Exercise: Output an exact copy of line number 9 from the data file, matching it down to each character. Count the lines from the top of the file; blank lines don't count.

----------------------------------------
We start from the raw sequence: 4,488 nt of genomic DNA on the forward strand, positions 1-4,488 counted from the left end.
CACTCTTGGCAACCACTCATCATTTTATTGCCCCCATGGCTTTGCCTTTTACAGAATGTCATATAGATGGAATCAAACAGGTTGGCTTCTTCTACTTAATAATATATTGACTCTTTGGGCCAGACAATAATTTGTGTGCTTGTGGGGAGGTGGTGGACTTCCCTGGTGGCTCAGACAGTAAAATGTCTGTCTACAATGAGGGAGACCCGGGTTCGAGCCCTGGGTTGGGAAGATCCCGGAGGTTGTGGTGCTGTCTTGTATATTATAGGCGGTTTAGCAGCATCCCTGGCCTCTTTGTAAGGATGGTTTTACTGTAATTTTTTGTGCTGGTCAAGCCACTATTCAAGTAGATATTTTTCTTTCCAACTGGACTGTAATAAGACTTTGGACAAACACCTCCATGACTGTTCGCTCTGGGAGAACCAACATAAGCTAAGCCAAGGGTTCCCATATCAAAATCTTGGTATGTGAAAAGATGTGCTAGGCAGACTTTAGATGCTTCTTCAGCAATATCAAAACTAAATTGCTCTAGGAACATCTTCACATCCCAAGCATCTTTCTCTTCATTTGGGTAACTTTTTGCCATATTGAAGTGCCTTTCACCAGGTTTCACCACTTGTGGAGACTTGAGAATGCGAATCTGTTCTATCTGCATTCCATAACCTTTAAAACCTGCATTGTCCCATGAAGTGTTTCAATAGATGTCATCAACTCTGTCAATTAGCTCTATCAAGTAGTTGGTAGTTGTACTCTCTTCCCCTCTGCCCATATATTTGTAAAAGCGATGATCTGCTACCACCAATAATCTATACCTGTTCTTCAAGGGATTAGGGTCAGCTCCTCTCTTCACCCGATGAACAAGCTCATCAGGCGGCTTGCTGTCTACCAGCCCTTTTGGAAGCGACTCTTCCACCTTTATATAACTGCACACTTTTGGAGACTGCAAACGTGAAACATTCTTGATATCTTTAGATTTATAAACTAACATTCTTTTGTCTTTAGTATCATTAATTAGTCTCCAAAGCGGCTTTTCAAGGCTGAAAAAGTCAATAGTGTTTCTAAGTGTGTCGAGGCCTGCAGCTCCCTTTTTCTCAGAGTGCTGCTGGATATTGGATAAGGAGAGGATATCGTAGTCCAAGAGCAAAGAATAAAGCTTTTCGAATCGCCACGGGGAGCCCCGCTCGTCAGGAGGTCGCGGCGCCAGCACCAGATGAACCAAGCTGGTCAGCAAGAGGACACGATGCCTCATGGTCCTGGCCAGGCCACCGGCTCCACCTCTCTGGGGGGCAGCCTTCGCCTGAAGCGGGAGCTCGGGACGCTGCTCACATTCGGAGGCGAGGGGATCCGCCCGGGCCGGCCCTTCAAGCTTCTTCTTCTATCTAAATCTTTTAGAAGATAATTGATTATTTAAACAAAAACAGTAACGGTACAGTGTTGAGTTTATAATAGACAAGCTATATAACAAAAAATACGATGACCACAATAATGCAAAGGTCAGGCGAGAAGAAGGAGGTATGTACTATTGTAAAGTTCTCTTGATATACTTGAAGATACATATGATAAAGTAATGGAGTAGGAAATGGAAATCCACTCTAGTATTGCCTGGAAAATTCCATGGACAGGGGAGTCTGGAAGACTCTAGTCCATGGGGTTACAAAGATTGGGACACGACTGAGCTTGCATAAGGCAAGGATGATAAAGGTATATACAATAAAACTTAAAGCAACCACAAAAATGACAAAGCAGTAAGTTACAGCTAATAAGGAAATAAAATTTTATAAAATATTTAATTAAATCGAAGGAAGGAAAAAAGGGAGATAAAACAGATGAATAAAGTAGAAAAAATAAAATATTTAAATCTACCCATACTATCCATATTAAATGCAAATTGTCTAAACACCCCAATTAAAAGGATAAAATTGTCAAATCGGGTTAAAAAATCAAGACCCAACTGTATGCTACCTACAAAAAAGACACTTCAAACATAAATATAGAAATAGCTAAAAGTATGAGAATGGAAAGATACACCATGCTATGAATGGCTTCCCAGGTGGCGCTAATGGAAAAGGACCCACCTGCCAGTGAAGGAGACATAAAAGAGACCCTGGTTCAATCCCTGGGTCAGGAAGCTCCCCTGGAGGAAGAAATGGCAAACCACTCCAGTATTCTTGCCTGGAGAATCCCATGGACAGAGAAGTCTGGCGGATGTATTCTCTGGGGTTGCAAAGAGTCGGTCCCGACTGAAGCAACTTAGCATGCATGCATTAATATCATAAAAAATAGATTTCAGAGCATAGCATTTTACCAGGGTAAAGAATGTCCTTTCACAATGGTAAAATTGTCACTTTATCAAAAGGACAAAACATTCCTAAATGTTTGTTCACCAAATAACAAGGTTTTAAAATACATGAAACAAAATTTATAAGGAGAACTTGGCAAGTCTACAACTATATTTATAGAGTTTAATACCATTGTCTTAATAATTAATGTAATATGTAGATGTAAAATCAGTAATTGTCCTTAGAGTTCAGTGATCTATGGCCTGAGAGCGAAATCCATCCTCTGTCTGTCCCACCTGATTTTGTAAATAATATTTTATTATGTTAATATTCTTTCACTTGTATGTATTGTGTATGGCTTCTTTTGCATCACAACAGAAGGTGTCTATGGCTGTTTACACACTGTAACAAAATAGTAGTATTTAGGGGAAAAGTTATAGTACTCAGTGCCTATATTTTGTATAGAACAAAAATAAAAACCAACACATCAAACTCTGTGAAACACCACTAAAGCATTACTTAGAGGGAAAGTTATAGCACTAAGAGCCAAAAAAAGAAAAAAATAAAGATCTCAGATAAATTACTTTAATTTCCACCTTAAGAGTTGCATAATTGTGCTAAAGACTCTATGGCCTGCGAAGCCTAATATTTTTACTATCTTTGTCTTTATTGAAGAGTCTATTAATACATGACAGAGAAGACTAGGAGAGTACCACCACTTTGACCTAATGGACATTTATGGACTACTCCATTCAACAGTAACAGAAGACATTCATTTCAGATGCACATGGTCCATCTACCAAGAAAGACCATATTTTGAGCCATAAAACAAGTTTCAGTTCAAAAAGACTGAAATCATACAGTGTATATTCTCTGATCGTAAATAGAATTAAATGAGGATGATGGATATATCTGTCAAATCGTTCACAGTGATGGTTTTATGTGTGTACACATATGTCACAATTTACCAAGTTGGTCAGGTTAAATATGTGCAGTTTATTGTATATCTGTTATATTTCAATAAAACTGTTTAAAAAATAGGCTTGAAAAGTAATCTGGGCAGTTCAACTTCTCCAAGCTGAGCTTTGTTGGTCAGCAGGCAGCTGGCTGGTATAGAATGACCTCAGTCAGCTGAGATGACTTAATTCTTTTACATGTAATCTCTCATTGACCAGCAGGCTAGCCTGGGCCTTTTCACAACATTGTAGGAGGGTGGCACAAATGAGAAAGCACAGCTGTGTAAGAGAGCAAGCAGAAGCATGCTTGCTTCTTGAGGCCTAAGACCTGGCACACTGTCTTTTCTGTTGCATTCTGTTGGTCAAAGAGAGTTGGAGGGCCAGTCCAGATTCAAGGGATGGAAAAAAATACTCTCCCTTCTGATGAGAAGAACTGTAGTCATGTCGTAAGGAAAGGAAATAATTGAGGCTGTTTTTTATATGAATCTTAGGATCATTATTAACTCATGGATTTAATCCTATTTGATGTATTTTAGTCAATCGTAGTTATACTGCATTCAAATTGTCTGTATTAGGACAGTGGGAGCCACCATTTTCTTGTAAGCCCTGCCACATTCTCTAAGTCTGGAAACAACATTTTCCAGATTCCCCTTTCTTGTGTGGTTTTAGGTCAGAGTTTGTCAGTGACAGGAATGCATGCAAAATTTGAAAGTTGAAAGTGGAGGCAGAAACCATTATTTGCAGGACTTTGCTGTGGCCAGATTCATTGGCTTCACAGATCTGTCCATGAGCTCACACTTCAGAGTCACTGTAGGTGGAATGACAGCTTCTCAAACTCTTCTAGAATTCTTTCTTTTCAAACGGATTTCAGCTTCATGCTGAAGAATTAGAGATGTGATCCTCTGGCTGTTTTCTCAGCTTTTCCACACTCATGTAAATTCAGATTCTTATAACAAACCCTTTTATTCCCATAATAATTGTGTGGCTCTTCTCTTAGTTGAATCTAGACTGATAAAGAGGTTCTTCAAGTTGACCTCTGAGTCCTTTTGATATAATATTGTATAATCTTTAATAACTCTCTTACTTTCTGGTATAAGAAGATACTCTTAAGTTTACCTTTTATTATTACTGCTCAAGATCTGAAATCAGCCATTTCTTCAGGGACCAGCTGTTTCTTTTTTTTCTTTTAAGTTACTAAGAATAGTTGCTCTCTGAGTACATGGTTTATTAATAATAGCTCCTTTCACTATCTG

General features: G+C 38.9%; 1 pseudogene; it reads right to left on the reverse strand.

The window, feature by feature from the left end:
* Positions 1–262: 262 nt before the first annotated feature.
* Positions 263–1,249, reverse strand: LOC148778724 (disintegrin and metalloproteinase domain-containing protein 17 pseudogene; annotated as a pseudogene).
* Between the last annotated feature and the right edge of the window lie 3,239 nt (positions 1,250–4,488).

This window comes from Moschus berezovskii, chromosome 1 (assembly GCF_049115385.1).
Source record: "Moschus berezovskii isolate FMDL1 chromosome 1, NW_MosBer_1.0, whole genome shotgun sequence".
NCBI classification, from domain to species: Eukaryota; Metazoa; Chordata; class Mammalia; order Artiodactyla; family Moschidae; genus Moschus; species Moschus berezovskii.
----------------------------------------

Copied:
Source record: "Moschus berezovskii isolate FMDL1 chromosome 1, NW_MosBer_1.0, whole genome shotgun sequence".